She spoke about the terrifying 24-hour kidnapping that ended with four hostages being killed and testified to meeting Abu Hamza in October 2000 while researching her published memoir Kidnapped in Yemen.
Read more of the Herald's coverage of Mary Quin's ordeal:
• Kiwi who terror king didn't see coming
During that interview at Finsbury Park Mosque in London, Quin said Abu Hamza justified the kidnapping and killing of civilians in defence of Islam.
"Islamically it's a good thing to do," she quoted Abu Hamza as saying of the kidnapping of foreign tourists.
He told Quin that the chief kidnapper, Abu Hasan, called him during the kidnapping and that he advised him to stay back to avoid being killed during the Yemen army's rescue operation, she said.
When she asked how the kidnappers got their satellite phone, Abu Hamza said: "It came from outside."
"From you?" Quin asked.
"Yeah perhaps," he replied, according to her testimony and a transcript of the interview submitted as evidence.
The cleric said the motive was to exchange the Australian, British and US hostages for detainees in Yemen, but was vague on whether they included Britons.
Five British men and an Algerian were arrested in Yemen on December 23, five days before the kidnapping.
Three other British men were arrested on January 27, 1999. Among the eight Britons were a son and step-son of Abu Hamza.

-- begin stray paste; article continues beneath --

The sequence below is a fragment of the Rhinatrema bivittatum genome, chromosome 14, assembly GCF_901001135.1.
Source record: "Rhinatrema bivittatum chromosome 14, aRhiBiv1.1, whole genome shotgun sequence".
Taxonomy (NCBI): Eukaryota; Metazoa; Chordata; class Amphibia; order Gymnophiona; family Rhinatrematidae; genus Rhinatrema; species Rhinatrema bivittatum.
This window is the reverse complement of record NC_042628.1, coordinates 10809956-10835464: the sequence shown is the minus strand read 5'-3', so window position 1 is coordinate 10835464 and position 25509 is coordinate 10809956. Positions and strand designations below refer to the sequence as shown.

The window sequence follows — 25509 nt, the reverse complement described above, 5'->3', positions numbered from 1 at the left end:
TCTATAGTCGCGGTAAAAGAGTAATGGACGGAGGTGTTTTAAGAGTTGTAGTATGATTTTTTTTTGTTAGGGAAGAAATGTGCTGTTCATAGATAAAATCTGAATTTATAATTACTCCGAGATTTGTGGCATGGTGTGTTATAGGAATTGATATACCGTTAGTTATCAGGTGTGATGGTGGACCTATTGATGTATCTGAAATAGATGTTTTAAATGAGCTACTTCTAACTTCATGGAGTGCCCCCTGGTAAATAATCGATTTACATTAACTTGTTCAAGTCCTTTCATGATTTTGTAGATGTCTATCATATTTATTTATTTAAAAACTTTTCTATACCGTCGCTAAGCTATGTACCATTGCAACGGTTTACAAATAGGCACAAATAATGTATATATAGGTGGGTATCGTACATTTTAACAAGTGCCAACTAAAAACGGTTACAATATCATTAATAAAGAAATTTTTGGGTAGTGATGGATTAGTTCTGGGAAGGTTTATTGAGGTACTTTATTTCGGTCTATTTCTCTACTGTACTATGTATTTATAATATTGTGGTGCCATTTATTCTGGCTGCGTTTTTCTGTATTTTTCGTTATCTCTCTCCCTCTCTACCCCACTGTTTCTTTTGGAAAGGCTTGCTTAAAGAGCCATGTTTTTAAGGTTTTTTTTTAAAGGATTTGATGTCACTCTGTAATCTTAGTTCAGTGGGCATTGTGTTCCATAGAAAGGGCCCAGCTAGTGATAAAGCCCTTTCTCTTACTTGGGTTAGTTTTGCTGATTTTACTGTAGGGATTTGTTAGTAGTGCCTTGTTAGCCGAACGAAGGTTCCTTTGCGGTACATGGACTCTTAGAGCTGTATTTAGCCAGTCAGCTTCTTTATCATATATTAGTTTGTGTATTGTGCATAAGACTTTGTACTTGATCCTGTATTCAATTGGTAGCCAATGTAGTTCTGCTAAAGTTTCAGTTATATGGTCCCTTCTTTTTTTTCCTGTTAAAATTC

At no point did he express regret to Quin for the four Westerners who died during the rescue operation, she said.
At one point, however, he even implied they got off lightly by saying it would have been "easy" to have fired a rocket and blown up a car of tourists.
The kidnapping was intended to undermine the Yemeni government and end the tourist industry, which was bankrolling "unIslamic behavior," Abu Hamza told her.
'Defendant was laughing'
Quin said Abu Hamza laughed after asking why none of the hostages had a cell phone.
"The defendant was laughing and said you should have a compass as well," Quin said.
Mustafa Kamel Mustafa, 56, better known in Britain as Abu Hamza al-Masri, has pleaded not guilty to all the charges but faces life in prison if convicted.
Blind in one eye and with both hands blown off in an explosion in Afghanistan, he sat quietly in tracksuit bottoms and a T-shirt, taking notes.
Quin said he claimed not to know the arrested Britons were going to Yemen, but if he had, would have advised them to travel under false identities.
He would also have told them to take bombs and "some James Bond things," she quoted Abu Hamza as saying.
She was the second of the two US former hostages to testify about their horrific ordeal and the more than two-hour gunfight that ended in their rescue.
The kidnappers lined up hostages on a berm and opened fire between their legs, she said.
"I could feel a bullet go so close to my face I felt the air move," she said. She described the "zinging sound of the bullets" as "just like in the movies."
At one point she grabbed a gun off a kidnapper nicknamed "Purple Skirt" because of his traditional attire, in her bid to run for safety.
He was shot and trying to hold onto his AK-47, as the two screamed at each other, she said.
"I put my foot down on his head and that gave me enough leverage to rip the gun out of his hand."
Abu Hamza was indicted in the United States in 2004 and served eight years in prison in Britain before losing his last appeal against extradition in 2012.